Posted on February 25th, 2013
Your life is on a river. It’s where you’re meant to live, where everything you want and need will come your way. But something is not going right. You can sense it, even if you don’t know quite what is wrong. Either you have run aground; or you’re stuck in a shallow arm of the river or a swamp; or you are moving against the current, trying to get back upstream to what was; or you are lost on an island, not even seeing where the river is; or you’re racing along the river, too fast to actually notice what’s happening to you, too fast for safety.
You decide to consult a river guide.
The river guide is called a therapist. He or she has not been down your particular stretch of the river, you haven’t even met yet. But the guide you’re looking for is someone who knows rivers well. He’s an expert guide, comfortable with himself and able to be comfortable with you. He’s as interested as you are in what your particular situation is, maybe even more so. He is ready to help you learn how to ride the river more effectively, how you can glide along it, maneuver the rapids, keep yourself out of the shallows and whirlpools, how you can experience moving on the river with joy and fulfillment.
First you check him out. You’re very particular, and you should be—after all, it’s your life we’re talking about. So you spend 50 minutes together, talking about yourself and your situation, about the guide and how he works. You’re trying to get a feeling for how closely the guide is aware of you, how much he actually sees your situation and understands your difficulties within it.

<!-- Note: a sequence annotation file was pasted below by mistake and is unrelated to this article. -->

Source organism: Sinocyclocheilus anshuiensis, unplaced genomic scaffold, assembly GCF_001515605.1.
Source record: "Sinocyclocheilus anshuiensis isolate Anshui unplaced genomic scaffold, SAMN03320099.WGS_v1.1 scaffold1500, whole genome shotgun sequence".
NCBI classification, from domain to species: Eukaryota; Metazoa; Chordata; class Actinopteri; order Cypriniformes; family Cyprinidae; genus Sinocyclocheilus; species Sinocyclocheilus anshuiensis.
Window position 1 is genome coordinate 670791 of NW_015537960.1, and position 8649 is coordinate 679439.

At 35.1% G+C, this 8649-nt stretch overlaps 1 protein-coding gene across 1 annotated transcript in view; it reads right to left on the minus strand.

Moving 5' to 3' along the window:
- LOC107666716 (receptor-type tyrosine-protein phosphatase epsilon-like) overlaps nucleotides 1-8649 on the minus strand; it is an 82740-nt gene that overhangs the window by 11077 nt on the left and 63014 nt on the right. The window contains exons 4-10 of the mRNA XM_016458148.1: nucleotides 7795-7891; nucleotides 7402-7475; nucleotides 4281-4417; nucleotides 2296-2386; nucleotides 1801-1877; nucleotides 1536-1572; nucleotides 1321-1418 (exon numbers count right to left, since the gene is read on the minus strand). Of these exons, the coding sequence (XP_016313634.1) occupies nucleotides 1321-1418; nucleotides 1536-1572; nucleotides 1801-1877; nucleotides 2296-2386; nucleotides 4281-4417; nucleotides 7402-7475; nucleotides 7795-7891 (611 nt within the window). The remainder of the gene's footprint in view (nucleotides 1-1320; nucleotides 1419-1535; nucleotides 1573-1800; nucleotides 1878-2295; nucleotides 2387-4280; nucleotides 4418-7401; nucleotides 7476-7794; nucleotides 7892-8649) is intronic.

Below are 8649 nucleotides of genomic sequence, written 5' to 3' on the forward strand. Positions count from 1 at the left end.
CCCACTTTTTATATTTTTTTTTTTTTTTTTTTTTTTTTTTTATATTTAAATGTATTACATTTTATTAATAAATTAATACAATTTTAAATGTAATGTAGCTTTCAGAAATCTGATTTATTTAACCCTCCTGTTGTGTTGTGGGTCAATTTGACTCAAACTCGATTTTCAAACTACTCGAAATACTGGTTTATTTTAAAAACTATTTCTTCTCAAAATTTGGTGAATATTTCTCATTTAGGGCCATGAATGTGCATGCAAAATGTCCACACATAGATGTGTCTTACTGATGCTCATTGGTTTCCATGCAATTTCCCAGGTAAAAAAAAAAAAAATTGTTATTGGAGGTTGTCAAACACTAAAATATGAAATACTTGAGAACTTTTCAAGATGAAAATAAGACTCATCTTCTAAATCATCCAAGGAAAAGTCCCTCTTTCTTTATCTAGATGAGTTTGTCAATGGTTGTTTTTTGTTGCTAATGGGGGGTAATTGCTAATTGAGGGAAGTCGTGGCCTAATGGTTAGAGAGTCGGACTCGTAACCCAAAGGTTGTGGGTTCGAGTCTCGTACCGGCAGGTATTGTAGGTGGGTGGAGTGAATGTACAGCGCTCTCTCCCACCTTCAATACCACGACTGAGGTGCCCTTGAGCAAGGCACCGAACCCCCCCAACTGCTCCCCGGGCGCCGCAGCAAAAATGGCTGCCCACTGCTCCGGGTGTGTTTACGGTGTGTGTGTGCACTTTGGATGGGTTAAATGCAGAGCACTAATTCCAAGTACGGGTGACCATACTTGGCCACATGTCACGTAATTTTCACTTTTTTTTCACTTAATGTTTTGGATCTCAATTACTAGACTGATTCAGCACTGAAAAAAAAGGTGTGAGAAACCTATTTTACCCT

If he passes that test, you decide to come back. The two of you meet, usually for 50 minutes a week. There are two overall goals. The first is that you need help navigating the particular stretch of the river you’re in. The second goal is to learn how to better navigate the river on your own. That way, you’ll come away from working with the guide better prepared for anything coming your way.
In addition to everything else going on during the first sessions, you are still checking the guide out. In order to do your most profound work, you have to be able to trust the guide very deeply. You don’t want him to turn away when you bring up your most challenging difficulties. You yourself might not even know what these are, because without that trust you might not feel safe enough to expose these depths. This trust can’t be made up, it has to be real. You want the guide to see you, not the public face you put on, but who you really are. See you, and accept you, and enjoy you, and even love you.
When that trust is in place, you’re free to learn, free to change, free to become more fully who you are. Fifty minutes at a time, every week, you work with the guide, coming to new understandings of how you function, acquiring new information and new skills, all of which you take out on the river yourself during the rest of the week. Step by step, you learn what you need to know about yourself and the river, until you’re flowing easily on the river, and you have the realistic confidence that you can guide yourself.
Then you say good-bye.
Posted in Individual Counseling